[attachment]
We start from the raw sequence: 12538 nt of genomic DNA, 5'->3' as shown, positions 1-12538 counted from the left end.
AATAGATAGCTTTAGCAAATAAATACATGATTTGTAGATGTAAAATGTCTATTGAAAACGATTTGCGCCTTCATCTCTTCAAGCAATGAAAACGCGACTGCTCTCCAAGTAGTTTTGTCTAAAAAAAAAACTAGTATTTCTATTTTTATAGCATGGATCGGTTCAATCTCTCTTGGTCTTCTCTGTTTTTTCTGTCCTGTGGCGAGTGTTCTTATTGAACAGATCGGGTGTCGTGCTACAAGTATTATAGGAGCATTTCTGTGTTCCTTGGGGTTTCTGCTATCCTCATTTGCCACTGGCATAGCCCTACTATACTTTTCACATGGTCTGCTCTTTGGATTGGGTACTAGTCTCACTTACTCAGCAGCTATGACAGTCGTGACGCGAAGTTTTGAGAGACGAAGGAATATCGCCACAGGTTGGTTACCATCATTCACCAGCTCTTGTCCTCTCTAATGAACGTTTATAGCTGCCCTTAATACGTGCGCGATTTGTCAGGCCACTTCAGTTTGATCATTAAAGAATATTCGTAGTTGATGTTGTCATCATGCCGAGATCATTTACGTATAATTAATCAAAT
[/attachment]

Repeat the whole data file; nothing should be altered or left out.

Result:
We start from the raw sequence: 12538 nt of genomic DNA, 5'->3' as shown, positions 1-12538 counted from the left end.
AATAGATAGCTTTAGCAAATAAATACATGATTTGTAGATGTAAAATGTCTATTGAAAACGATTTGCGCCTTCATCTCTTCAAGCAATGAAAACGCGACTGCTCTCCAAGTAGTTTTGTCTAAAAAAAAAACTAGTATTTCTATTTTTATAGCATGGATCGGTTCAATCTCTCTTGGTCTTCTCTGTTTTTTCTGTCCTGTGGCGAGTGTTCTTATTGAACAGATCGGGTGTCGTGCTACAAGTATTATAGGAGCATTTCTGTGTTCCTTGGGGTTTCTGCTATCCTCATTTGCCACTGGCATAGCCCTACTATACTTTTCACATGGTCTGCTCTTTGGATTGGGTACTAGTCTCACTTACTCAGCAGCTATGACAGTCGTGACGCGAAGTTTTGAGAGACGAAGGAATATCGCCACAGGTTGGTTACCATCATTCACCAGCTCTTGTCCTCTCTAATGAACGTTTATAGCTGCCCTTAATACGTGCGCGATTTGTCAGGCCACTTCAGTTTGATCATTAAAGAATATTCGTAGTTGATGTTGTCATCATGCCGAGATCATTTACGTATAATTAATCAAAT